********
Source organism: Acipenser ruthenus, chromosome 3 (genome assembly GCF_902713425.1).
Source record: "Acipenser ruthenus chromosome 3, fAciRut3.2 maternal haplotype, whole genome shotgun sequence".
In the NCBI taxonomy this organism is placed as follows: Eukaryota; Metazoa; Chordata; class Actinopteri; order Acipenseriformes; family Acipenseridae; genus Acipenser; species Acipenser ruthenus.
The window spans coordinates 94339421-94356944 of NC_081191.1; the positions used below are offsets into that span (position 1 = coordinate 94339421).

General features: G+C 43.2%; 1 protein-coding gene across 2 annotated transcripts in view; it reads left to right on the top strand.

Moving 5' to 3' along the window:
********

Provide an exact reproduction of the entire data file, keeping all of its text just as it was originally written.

Source organism: Acipenser ruthenus, chromosome 3 (genome assembly GCF_902713425.1).
Source record: "Acipenser ruthenus chromosome 3, fAciRut3.2 maternal haplotype, whole genome shotgun sequence".
In the NCBI taxonomy this organism is placed as follows: Eukaryota; Metazoa; Chordata; class Actinopteri; order Acipenseriformes; family Acipenseridae; genus Acipenser; species Acipenser ruthenus.
The window spans coordinates 94339421-94356944 of NC_081191.1; the positions used below are offsets into that span (position 1 = coordinate 94339421).

General features: G+C 43.2%; 1 protein-coding gene across 2 annotated transcripts in view; it reads left to right on the top strand.

Moving 5' to 3' along the window: